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Ideas of Heaven: A Ring of Stories

PRAISE AND REVIEW

"In Silber’s magnificent fiction . . . the characters’ lifetimes pass with a page-turning effortlessness that belies their intense, moving depths."
—Publishers Weekly, starred review
“The writing manages, impossibly, to be both immediate and majestic. A striking collection from one of our best.”
—Patricia Hampl
“I know no one else who writes as Joan Silber does, with such an immediate contemporary voice, about our secret yearnings for a spiritual life. Yet her richly imagined characters are always beautifully, and often carnally, engaged with the world. These are beautiful stories, remarkable for their range, and for the glimpses they give of what it might be like to escape the emergency of the self.”
—Margot Livesey
“These are stories about ‘love’s wreckage,’ yet amid the flotsam and jetsam of loss and longing, the reader is buoyed up by Silber’s elegantly sensuous prose, her elastic wit, and the sheer startling humanity of her characters. Individually, each piece is an intimate marvel; cumulatively, they add up to a marvelous book, whose subtly associative structure gently but profoundly reinstates the short story collection.”
—Peter Ho Davies
"Big ideas come in lovely small packages in this collection by Silber (Lucky Us, etc.). Six elegantly connected stories explore, through first-person narratives, the conflicts and commonalities of love, faith and sex. A minor character in the first story becomes the narrator in the second, and so on, with each story building on its predecessor until they come full circle. Alice, a flighty American would-be dancer, struggles with her body and the difficult men in her life in 'My Shape'; Duncan, an embittered gay dancer (and one-time teacher of Alice) describes embarrassment, heartbreak and the comforts of renunciation in 'The High Road.' In 'Gaspara Stampa,' the titular 16th-century Italian poet narrates her torturous love affairs and the art she makes of them; in 'Ashes of Love,' an ex-hippie and world traveler, whose capricious wife left him to raise their troubled son, later tries to balance his attentions between the boy and his new, younger lover. In the title story, a missionary's wife in turn-of-the-century China tells of learning to live in a foreign world and faces death during the Boxer Rebellion. Each of Silber's narrators reflects on his or her shifting fortunes with the calm wisdom of hindsight, without diminishing the power of immediate experience. Silber uses the device of interwoven narratives beautifully; these lengthy stories can stand alone, but the subtle connections and emotional resonances help create a satisfying structural unity. Silber's wise, compassionate chronicles of longing, devotion and the search for comfort, both spiritual and physical, will move readers to contemplation and delight.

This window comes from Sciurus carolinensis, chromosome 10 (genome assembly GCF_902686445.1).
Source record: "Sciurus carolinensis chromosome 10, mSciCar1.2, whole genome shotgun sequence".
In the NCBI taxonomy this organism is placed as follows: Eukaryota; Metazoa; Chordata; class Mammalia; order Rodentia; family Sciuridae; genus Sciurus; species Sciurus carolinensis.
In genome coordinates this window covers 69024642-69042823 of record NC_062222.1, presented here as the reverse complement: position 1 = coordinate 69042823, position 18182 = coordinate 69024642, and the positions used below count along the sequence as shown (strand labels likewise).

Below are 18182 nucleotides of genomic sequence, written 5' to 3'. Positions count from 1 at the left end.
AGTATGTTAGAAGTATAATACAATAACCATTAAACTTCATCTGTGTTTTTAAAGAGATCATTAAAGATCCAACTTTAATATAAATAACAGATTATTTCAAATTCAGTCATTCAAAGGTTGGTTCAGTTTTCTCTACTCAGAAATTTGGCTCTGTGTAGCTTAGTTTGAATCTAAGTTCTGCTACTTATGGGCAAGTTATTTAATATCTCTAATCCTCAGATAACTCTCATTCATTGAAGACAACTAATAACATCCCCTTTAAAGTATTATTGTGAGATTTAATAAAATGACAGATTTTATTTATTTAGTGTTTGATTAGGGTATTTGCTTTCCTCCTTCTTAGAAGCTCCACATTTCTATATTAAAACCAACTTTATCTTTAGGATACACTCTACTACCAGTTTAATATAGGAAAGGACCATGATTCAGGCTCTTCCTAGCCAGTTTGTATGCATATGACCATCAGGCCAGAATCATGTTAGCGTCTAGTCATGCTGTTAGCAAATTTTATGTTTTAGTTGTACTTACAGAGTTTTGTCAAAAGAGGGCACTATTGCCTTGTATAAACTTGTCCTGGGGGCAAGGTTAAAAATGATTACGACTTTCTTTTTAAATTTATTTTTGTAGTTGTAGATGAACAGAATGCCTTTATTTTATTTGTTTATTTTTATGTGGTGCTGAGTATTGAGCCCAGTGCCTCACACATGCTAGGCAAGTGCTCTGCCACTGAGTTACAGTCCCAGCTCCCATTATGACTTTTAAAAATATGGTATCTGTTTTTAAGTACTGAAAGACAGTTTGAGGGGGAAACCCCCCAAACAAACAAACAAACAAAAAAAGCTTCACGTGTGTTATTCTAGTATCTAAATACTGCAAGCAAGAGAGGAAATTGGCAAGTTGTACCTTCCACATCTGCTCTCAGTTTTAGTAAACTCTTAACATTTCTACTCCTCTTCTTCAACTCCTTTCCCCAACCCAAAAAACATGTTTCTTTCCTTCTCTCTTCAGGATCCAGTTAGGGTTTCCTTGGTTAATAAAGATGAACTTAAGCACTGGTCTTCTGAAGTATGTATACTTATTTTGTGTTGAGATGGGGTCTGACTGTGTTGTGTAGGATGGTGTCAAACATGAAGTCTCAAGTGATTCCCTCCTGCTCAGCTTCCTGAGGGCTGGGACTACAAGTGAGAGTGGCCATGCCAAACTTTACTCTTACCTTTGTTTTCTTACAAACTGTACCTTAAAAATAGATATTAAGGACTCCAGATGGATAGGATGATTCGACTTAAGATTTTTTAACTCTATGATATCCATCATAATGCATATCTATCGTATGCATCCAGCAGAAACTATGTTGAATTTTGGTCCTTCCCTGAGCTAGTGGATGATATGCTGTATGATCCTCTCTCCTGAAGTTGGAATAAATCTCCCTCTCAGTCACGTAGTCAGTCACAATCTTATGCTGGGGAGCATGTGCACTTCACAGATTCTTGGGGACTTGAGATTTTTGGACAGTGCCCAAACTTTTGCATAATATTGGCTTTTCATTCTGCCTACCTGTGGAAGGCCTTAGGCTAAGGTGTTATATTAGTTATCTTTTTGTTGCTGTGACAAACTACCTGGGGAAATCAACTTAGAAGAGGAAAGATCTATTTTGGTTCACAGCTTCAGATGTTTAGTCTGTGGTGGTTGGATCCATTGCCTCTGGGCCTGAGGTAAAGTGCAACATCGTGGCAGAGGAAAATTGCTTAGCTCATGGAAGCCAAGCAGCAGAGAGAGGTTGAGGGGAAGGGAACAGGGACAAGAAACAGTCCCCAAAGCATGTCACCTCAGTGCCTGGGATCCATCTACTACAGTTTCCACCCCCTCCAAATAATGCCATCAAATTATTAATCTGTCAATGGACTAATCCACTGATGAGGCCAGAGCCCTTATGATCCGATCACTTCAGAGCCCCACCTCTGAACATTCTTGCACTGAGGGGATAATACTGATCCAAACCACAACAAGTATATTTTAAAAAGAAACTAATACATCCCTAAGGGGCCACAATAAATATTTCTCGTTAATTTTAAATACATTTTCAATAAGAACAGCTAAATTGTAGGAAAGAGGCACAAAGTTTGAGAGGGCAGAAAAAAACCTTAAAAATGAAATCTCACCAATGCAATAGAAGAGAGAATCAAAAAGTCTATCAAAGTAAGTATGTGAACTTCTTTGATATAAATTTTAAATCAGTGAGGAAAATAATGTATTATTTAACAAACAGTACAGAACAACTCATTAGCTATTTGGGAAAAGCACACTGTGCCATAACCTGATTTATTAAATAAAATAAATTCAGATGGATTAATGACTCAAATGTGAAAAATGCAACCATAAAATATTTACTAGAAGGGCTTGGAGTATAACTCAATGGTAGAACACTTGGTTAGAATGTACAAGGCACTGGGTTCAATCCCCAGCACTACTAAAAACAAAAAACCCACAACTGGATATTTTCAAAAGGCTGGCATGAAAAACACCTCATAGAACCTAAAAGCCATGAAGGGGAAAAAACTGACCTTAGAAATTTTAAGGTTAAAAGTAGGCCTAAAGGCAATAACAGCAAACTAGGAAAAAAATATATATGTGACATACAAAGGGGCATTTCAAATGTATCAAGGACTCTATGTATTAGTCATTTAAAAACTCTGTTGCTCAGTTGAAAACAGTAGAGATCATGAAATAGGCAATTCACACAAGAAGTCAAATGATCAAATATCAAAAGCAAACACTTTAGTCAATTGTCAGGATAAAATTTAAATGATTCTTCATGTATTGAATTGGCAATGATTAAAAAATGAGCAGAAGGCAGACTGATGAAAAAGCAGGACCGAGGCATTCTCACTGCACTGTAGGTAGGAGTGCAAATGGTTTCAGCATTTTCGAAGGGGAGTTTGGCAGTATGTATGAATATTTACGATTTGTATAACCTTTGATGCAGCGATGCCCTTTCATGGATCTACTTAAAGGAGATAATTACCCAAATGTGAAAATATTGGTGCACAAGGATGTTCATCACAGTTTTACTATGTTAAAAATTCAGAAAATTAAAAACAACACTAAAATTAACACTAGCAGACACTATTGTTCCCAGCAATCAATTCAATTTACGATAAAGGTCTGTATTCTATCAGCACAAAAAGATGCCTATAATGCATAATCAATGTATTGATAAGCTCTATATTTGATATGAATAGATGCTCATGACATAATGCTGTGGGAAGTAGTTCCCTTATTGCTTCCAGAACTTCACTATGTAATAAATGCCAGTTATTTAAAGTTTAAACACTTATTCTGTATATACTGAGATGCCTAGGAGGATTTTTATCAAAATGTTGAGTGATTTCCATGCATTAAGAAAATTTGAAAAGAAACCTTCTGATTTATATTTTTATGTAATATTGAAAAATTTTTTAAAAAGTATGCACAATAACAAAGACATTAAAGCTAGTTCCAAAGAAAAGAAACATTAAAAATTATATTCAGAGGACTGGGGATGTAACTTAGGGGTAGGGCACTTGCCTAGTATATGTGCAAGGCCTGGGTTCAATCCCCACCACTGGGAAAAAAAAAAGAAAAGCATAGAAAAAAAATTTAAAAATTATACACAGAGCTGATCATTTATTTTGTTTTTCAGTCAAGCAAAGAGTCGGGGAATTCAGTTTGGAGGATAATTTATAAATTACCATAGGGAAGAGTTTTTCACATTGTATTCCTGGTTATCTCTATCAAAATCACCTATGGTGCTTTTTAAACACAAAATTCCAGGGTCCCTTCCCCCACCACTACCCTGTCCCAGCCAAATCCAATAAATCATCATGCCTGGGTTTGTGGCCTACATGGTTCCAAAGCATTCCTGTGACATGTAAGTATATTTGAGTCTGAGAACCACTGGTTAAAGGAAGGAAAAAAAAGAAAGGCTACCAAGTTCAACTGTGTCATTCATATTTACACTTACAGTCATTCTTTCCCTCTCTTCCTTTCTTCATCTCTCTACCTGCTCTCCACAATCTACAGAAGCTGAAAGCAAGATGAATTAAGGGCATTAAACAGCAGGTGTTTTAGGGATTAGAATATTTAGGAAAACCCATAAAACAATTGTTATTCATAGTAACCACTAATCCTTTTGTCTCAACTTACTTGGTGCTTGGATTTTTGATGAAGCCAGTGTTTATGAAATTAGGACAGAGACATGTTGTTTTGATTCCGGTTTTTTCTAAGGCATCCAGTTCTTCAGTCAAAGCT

Publishers Weekly, starred review
“These stories deftly create the ring promised in their subtitle, as major characters in one story reappear as minor players in another…The stories are about rapturous love and devastating loss….Love, like these beautiful stories, offers devotion, consolation, and transcendence.”
—Barbara Fisher, Boston Globe
“A standout…Silber travels the globe and the centuries with ease. If more collections were like this one, readers would gladly abandon the novel.”
—Kirkus Reviews, starred review
“Luminous, stunning….The disbelief that must be suspended is that such characters as these could express themselves with so much poetry and insight as we find in Silber’s texts, but we do suspend disbelief and ride her proposition that every human being, when stripped of self-delusion, can become an artist.”
—Laurie Stone, Chicago Tribune
“[Silber] writes successfully in many voices, women and men, gay and straight, present-day and historic. A matter-of-fact detachment toward affairs of the heart is contrast moments of uncontrollable passion…. Wonderfully evocative of time and place, this a collection to be read and savored by all.”
—Danise Hoover, Booklist
“There are …books whose pieces are linked not by mere repetition of the protagonist but by genuine artfulness and imaginative necessity: Joan Silber’s splendid new Ideas of Heaven, for example, in which the smallest wisp of one story will, in the next, sometimes blaze to full, unexpected life.”
—Thomas Mallon, New York Times Book Review

Read the Powells review